About a week ago another interesting federal intellectual property case was filed in the District of Minnesota: Fantasy Flight Publishing, Inc. v. Puffin Software et al.
Although the four count complaint includes a federal unfair competition claim, a Minnesota deceptive trade practices claim, and a common law unjust enrichment claim, the case really appears to be centered around the copyright infringement claim.
"The Viking Lords game is simply an iPad version of the BattleLore® game under a different name. Defendant Päivinen has publicly acknowledged that he and some friends initially developed Viking Lords as a computer version of the BattleLore® game. Päivinen first approached Plaintiff with a prototype. However, after Plaintiff was slow to respond to his approach, and seeing the explosive growth of the iPad devices and platform, Defendant Päivinen and his friends decided that they had a great opportunity to capitalize on their computer version of the BattleLore® game by distributing and selling it through the Apple App Store."
While the complaint includes some language that you would expect to see in an unfair competition claim under Section 43(a) of the Lanham Act, references such as "likely to cause confusion," "business goodwill" and "exclusive rights," there is no claim that the Battlelore trademark has been infringed nor any allegation that any non-traditional trademark or trade dress rights exist or have been infringed, so it is unclear exactly what "exclusive rights" have been violated under Section 43(a) of the Lanham Act.
To prevail on its federal Lanham Act unfair competition claim, Fantasy Flight will need to prove that it owns distinctive common law trademark rights that have been infringed. Since Fantasy Flight has not alleged infringement of the Battlelore trademark, perhaps it intends to rely on non-traditional trademark rights, such as trade dress or the look and feel of the BattleLore® game.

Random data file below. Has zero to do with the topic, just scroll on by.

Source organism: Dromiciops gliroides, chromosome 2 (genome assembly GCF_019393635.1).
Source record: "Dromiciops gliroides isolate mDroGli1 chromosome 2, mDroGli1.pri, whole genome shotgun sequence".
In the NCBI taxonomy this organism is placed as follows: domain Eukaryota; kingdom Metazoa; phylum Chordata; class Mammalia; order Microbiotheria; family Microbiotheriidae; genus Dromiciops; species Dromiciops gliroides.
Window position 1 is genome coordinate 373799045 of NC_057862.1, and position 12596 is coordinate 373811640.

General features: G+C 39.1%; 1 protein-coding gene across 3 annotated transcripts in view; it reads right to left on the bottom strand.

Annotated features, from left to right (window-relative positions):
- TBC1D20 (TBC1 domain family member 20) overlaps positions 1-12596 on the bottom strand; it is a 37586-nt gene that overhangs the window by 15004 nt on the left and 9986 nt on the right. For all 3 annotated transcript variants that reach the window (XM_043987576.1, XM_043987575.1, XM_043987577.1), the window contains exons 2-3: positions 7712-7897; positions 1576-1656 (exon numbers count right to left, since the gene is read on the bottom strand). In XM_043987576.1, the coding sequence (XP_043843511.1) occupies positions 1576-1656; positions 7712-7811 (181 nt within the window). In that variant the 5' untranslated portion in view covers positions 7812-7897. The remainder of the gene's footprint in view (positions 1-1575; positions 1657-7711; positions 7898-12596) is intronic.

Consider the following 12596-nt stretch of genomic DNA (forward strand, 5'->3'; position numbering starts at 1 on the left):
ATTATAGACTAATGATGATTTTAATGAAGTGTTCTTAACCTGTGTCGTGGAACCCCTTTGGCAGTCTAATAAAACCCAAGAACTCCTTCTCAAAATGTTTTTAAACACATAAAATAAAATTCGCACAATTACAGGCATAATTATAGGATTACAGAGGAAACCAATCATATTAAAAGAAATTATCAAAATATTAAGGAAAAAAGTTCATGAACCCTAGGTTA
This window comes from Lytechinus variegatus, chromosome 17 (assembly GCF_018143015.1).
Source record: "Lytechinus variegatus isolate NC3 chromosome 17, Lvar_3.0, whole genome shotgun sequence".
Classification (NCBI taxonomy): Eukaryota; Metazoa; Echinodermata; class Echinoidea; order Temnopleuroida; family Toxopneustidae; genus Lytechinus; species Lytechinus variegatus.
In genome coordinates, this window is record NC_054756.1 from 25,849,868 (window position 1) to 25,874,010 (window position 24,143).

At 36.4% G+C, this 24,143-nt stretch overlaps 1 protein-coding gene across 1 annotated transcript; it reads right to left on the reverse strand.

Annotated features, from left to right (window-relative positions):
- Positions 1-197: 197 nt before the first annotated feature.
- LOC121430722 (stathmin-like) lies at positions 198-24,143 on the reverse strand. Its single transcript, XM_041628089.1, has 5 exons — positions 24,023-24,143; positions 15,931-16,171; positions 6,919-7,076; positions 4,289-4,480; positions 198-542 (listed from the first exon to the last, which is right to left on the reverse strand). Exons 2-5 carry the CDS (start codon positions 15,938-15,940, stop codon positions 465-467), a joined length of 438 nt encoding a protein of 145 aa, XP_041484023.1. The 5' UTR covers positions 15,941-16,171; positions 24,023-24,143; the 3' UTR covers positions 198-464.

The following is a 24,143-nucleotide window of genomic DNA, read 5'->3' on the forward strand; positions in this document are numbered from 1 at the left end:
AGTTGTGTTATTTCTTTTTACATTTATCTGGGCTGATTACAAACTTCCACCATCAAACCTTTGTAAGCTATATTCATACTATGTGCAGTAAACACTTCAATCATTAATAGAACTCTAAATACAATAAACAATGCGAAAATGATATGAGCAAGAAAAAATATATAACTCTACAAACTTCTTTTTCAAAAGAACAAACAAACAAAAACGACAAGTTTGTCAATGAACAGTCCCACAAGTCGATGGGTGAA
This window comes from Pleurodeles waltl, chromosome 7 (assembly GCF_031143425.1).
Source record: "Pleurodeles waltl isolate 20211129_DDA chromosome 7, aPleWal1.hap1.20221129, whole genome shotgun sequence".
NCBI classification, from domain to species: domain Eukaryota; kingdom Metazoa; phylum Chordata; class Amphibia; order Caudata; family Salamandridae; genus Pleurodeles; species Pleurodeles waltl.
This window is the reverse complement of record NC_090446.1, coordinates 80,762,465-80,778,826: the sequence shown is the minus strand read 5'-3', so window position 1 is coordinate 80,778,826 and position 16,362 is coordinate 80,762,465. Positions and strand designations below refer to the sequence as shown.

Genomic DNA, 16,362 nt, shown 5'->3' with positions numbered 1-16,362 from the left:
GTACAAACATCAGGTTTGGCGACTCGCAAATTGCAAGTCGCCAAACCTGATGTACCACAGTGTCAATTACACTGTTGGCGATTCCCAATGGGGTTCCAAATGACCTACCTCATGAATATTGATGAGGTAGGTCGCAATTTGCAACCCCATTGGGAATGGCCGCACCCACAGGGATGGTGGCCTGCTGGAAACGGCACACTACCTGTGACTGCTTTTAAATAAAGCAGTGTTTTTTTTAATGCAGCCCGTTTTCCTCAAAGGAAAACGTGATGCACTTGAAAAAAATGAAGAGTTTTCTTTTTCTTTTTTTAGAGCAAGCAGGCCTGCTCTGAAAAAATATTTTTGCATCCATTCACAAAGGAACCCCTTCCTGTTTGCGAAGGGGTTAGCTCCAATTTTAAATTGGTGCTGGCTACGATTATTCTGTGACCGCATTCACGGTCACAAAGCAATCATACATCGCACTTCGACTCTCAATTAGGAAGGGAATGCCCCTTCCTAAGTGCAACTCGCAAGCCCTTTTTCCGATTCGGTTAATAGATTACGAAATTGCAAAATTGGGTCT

If so, it needs to say so, but, to date, the initial complaint fails to specifically identify any traditional or non-traditional common law trademark rights that have been violated, and it has failed to articulate the elements of a non-functional and protectable common law trade dress right.
Perhaps the most intriguing line in the complaint is the assertion and admission that "Plaintiff is currently ignorant of the true business form of Puffin Software." Personally, I’d choose a different word to explain when I don’t know and can’t figure out something. Ignorant is too easily confused with stupid.
Although it is undoubtedly true for me, instead of saying, "I’m ignorant when it comes to board games involving war strategy, adventure, and fantasy," I’d probably say something more like "I’m unaware or that I have no particular knowledge or experience with those kinds of games."
In any event, given the apparent pleading failures in the complaint, only time will tell whether a motion to dismiss the Lanham Act claim might reveal one more point of ignorance for Plaintiff.